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Once I was happy with the foreground shops, and colour pallet I moved onto making the background buildings. I have a fair bit of trouble with things that are not in the foreground because you need include less detail, but because it’s pixel art, you need enough detail to properly convey what it is. And to be honest I don’t think I’ve mastered this yet. I probably included too much detail on these background buildings. Also a small quirk about how I make these scenes, because each layer is parallaxing (foreground layers scroll faster than background layers) I have to make sure that the art for the background buildings extends to the lowest point in the foreground shops, otherwise there will holes. But the result is a bunch of artwork that just isn’t seen 80% of the time.

 

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Next up was completing the shading on the background buildings. There’s not a whole lot to say about this stage, its just a slightly more developed version of the previous image. Except that in this one, I’ve repeated the background buildings so they take up the whole screen. I do this to get a better idea of how it will look in game.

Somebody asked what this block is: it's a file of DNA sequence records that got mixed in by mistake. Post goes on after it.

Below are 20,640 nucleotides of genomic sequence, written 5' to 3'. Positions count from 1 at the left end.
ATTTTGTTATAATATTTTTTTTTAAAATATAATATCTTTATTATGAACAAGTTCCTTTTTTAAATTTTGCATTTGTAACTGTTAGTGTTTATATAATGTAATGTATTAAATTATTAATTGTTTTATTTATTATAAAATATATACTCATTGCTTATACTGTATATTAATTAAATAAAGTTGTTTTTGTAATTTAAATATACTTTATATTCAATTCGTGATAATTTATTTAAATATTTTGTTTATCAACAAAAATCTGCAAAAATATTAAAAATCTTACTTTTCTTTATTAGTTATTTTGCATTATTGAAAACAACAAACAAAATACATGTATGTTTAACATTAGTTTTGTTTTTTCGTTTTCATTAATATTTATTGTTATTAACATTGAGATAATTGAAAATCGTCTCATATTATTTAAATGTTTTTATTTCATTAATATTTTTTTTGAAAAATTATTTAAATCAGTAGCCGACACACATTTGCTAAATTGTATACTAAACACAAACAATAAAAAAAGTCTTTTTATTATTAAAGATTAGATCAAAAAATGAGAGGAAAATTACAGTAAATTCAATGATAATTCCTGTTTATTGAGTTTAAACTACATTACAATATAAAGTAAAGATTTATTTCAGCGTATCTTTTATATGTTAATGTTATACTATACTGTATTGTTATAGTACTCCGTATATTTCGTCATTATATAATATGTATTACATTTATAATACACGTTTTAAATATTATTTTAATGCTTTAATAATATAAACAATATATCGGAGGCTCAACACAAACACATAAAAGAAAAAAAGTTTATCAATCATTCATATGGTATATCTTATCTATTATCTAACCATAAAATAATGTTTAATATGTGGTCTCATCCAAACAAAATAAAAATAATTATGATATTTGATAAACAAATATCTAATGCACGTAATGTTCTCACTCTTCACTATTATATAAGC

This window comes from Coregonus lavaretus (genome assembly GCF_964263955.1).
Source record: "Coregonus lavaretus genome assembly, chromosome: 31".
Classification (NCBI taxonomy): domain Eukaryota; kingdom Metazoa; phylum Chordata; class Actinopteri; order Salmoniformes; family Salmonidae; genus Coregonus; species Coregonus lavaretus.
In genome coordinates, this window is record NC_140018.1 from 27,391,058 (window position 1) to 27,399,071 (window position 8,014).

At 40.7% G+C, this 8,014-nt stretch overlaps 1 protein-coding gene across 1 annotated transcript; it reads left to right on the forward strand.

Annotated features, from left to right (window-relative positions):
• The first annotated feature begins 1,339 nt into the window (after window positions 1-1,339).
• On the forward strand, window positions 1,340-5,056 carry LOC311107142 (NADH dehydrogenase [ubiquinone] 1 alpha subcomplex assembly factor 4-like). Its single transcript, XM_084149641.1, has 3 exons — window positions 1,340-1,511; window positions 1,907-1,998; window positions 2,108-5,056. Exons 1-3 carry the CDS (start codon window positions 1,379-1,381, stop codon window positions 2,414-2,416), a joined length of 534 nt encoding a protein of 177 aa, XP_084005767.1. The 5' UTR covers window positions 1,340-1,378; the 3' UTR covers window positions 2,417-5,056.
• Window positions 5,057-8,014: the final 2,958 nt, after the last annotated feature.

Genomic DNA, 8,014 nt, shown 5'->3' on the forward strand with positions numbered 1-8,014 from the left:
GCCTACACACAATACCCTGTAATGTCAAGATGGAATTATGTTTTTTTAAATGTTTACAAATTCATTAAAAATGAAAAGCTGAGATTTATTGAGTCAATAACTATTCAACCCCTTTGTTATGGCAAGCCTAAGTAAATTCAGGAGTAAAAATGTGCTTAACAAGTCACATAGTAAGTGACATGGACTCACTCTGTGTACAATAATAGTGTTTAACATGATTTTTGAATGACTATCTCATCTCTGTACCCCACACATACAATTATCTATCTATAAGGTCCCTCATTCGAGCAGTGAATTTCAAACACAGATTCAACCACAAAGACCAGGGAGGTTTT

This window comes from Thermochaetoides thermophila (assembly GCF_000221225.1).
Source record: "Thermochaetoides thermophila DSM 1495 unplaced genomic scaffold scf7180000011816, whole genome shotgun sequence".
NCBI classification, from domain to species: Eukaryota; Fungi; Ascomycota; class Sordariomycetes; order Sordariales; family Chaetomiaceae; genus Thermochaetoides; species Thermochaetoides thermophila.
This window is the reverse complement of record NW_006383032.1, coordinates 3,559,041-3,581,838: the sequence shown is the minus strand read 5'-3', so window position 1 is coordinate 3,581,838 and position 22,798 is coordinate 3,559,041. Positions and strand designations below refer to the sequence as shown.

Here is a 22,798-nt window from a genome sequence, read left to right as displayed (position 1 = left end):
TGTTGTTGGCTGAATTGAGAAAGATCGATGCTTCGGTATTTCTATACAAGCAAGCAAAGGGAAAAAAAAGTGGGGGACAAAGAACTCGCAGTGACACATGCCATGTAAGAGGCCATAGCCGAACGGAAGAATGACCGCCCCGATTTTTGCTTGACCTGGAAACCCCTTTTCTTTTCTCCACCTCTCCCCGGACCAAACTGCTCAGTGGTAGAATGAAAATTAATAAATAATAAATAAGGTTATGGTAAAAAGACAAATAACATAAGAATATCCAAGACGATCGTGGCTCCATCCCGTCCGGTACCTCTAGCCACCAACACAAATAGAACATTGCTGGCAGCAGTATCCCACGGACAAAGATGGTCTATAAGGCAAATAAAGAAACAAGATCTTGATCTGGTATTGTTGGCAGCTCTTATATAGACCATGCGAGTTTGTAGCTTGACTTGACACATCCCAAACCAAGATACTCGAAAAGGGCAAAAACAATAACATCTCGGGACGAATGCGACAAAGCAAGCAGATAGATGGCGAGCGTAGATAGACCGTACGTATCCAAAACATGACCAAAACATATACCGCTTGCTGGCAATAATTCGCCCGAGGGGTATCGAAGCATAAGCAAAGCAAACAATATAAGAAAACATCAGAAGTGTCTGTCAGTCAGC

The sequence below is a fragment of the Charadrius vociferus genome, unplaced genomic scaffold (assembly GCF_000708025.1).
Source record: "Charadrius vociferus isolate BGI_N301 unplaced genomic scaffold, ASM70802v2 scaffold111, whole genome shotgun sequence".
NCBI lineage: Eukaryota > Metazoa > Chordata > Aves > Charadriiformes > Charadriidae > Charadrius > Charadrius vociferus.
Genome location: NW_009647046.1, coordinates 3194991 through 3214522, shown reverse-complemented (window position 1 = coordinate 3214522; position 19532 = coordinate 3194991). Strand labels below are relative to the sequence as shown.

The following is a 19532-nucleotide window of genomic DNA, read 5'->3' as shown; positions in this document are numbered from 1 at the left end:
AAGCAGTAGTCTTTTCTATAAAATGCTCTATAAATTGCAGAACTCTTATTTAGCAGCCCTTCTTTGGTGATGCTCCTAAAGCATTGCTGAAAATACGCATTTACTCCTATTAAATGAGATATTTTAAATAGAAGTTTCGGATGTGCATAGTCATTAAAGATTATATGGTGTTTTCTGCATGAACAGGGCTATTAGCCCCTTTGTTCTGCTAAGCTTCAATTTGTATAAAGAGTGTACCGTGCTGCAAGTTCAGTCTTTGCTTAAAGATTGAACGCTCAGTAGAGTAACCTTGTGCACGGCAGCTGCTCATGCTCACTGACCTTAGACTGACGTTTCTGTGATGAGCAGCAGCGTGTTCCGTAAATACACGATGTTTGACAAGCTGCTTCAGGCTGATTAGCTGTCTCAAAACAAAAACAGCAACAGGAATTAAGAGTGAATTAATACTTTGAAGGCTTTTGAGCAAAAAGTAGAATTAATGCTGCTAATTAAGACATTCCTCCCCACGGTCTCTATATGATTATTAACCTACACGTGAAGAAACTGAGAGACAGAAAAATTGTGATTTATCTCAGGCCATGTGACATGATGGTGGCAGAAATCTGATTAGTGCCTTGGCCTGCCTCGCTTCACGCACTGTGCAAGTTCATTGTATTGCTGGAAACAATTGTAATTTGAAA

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Next up is the foreground. This is the first time I’ve had an actual person in the foreground. I had people in the stalls in World 5 and some students in World 6. But noting this front and centre. The main reason is lack of courage. I started learning pixel art specifically for Kana Quest. But I finally stopped putting it off and did it. My process was as follows. Create a rough sketch of the outline of the character. Then clean up the lines so everything looks nice and neat. Then block in large areas of colour going over the previously created line art. Finally add in small areas of shading and detailing.

 

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Last one! There are only two main changes here. Firstly I finished the sky to have the same dither effect used in all the other worlds, and then I gave my young boy a baseball cap. What team is it for you ask? Why, it’s a cap for the Hanshin Tigers: the team of choice in my area of Japan. I decided to give him the cap because he looked like a kid who’s a part of the baseball club at school, and thus would totally be all about his local team.